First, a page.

Robert adds, “So we came back to Austin. Steve (Earle), Lyle (Lovett), and Nancy (Griffith)had all become huge stars. And I was literally digging ditches. I was frustrated – it wasn’t a good time. It started out scary, and nothing was going right. I could just see myself getting stuck in a rut with it. I figured that if I’m going to wash out, I’m moving back to Texas.”
So in 1987 the Keen family moved to Bandera, where Kathleen’s parents operated a nursing home. Kathleen quickly went to work, and Robert became quite depressed at the direction his career was headed. “I sat around for 5 months with my head in my hands. Mary Jane Nalley from Gruene Hall called and said ‘Wanna play?’ I said ‘I don’t know.’ She said ‘I’ll let you play in the front part all summer long’. I said ‘I don’t know – I don’t want to overexpose myself. Maybe I’ll play once.’ It was possibly the stupidest thing I’ve ever said. I called her back and said ‘I’ll take as much as you’ll give me.’ So I played twice a week. And that’s the thing; while I was in Nashville I was actually getting better. I was practicing and writing, and I began putting together some good songs. So I started getting these gigs, and it started really inspiring me. Shortly thereafter, West Textures was released.”
And with West Textures, Keen’s career took off. West Textures received heavy radio play in Texas and people began to take notice. And as people took notice, they also began showing up for his shows. Keen says, “We put this little gig together and I got there late. The parking lot was completely full and there were people everywhere. I could barely get to the front door, and I asked some guy at the back of the line ‘What’s the deal?’ And the guy said ‘This guy Robert Earl Keen is going to play.’ So I said ‘You’ve got to be kidding me.’ There were at least 1500 people there. And it was truly the power of radio. I’d go to some stations, and they’d talk to me and let me play, but they’d never play my stuff. But others would. Some of them would play anything.”
“That was the launching point from me,” Keen continued.“I was playing to 1000 to 1200 people at a time as a solo so I decided to put together the band. From then on, we started going out of stateand we were playing to small audiences, but they started to catch up. About ‘94, we were always playing to at least 300 people anywhere in the country, and in Texas we would push 3000 people.It was just a combo of the times, the radio, and some of my bigger songs.”
And speaking of bigger songs, “The Road Goes on Forever but the Party Never Ends” is as big as they come for Keen. An anthem for college kids across the country, no song had such a huge response nor did more to propel Keen into the spotlight in a much larger scale. Keen describes the song, “I wanted a song that was moving. It had a story, and I just started with this woman that worked with Kathleen and she was with this guy that was real rough. No matter what good luck landed on them, they would manage to screw it all up. The story from there is just the way I wanted it to go.”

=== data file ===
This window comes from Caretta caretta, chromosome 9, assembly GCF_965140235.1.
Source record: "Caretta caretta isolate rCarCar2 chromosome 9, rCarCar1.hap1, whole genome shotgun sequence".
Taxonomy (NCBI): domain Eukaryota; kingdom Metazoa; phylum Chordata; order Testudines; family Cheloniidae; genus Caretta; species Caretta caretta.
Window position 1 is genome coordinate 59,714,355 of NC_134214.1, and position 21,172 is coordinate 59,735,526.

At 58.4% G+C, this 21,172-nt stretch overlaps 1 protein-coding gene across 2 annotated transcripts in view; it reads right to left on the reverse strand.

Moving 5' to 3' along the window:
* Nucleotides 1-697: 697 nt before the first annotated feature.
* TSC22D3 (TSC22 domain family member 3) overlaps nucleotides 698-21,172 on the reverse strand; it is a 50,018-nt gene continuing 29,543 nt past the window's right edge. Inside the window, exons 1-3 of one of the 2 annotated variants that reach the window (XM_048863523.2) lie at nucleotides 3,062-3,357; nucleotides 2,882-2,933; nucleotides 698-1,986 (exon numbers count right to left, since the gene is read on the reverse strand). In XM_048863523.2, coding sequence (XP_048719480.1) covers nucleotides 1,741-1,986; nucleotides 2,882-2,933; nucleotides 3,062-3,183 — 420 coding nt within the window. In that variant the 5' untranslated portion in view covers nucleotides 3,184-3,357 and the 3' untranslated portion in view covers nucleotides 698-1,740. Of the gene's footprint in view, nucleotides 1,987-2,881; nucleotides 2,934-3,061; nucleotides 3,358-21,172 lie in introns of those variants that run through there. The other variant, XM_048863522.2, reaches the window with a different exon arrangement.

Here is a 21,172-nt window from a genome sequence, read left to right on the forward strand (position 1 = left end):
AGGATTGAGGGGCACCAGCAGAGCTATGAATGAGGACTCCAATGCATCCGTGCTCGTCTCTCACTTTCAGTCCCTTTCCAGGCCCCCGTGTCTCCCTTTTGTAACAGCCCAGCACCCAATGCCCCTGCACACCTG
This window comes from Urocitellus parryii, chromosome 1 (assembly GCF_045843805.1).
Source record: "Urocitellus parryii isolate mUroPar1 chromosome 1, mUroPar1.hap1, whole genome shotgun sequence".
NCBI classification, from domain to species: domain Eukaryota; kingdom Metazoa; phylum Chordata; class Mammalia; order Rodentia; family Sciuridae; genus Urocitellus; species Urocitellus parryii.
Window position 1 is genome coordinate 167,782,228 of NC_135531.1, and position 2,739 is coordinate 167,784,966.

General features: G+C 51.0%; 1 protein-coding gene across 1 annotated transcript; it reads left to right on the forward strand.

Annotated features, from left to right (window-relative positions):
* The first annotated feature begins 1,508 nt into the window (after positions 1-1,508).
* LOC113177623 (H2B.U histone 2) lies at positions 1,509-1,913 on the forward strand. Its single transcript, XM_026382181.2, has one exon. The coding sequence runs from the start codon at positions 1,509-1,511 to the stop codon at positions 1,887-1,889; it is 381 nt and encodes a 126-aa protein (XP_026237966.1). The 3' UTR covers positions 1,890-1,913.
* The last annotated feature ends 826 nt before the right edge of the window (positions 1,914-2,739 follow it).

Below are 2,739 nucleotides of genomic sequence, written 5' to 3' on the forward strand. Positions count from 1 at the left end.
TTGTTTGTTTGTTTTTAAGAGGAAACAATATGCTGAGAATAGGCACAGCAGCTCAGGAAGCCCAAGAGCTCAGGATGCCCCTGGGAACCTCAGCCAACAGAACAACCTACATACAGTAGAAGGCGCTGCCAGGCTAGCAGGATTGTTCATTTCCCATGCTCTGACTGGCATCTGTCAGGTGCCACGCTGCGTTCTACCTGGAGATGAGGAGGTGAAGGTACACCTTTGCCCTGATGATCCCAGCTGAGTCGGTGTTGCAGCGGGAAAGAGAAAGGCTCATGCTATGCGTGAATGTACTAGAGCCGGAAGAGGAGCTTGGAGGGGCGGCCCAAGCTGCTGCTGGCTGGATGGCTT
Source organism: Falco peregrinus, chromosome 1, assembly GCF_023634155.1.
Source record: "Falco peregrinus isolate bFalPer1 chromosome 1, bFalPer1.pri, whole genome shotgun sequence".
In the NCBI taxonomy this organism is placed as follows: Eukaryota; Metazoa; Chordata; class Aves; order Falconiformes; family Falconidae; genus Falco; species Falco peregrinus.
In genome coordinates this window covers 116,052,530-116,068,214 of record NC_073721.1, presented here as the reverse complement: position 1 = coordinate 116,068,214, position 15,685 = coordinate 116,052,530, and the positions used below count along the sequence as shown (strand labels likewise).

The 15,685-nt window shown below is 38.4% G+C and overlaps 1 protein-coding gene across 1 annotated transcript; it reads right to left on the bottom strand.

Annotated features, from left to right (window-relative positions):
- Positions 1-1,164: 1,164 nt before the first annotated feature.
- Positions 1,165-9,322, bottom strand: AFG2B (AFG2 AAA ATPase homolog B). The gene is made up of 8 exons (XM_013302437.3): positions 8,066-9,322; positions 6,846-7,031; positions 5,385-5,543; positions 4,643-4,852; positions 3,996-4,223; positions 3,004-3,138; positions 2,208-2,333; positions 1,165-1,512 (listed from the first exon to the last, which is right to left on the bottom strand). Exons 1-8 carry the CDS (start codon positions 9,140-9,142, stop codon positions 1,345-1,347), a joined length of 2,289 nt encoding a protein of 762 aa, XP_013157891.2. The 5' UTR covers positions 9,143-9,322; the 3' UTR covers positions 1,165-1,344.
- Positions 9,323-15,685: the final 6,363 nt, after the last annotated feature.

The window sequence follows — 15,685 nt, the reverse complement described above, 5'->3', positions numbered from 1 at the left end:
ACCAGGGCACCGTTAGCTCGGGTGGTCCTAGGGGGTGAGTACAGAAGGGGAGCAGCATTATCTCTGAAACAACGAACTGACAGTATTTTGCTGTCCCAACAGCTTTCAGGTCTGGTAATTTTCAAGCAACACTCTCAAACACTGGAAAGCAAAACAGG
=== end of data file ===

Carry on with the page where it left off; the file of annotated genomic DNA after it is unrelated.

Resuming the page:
Kathleen and Robert began to finally enjoy the successes of their many years of hard work and in 1994 welcomed their first daughter, Clara. 6 years later, Chloe was born. Kathleen says, “Early on I would travel with Robert. We went all sorts of places. We went in his truck with his black lab and argued over radio stations. Over time, I didn’t travel with him at all anymore. He’s gone a lot, and we have a 9th grader and a 4th grader now. Somebody always has to be home.”
That balance of home life and the road began to change the family’s priorities, and the Keens began to look for a change. “We lived out in the country, and it just got to be too difficult. I was gone all the time, and I wasn’t even aware of how hard it was on the family. The kids were ok with it, but Kathleen was really isolated. The line between solitude and isolation is very blurry. So we decided to move, and one day we were in town bringing the kids to preschool. I suggested we check out Comanche Trace. So Kathleen came here and drove around. But we weren’t quite ready to move.”
It only took one incident to change their minds. “One day I woke and Kathleen was shooting feral cats with a .22,” he said.“With that I laughed and said ‘Let’s get out of here’! Kathleen found this really great lady; Leslie was our agent. We set up this meeting with the homeowner of this house and we walked in the door and we went through each room. The agent pointed out the butler’s pantry, and Kathleen and I had this huge argument about whether we needed a butler’s pantry. So I said ‘This must be the house if it has a butler’s pantry’. So we drove back home and made the decision to purchase it.”
And once the decision had been made to move to Comanche Trace, the Keens couldn’t be happier. “We love Comanche Trace. If Chloe wants a lesson, she calls the club and she gets a lesson. If you want dinner you call up the club and even if they’re closing, they’ll set the table for you. Anything that happens is addressed here, and you have no worries. We also have a Christmas party here every year, and we’ve made so many friends. You get to meet people that are just so wonderful, and the entire community of Comanche Trace is so great.”
Happily relocated, the Keens continue their many “adventures”. Kathleen is currently working on her Master’s Degree in Education at Schreiner University. She says, “I hope to teach history at Schreiner. I’m 48, and it’s taken me a long time to get my life together and answer to higher authorities. Schreiner let me in to this program, and I made a 4.0 in my first semester. I wouldn’t think education would be my field, but they offered it, and it made sense for me.”
As for Keen’s daughters, Clara (15) dreams of being a writer and is quite gifted with the upright bass. Chloe (9) is a tremendous violin player and is excelling at school. Robert is working on another album and is performing with the Dave Matthews Band for various dates this year. He also will be performing with the Youth Orchestra on April 8 at the Cailloux Theatre. And as the family’s interests and tastes change, Robert tries to keep his perspective musically. “There’s a point where people lose their relevance as an artist. As long as I’m relevant, and write new songs, and be part of the music of the world and contributed, then I want to play. When the day comes that I’m still playing only for the money or the ego…I wanna quit. I want to be able to let it go. If your art isn’t relevant, you should give back and teach somebody.”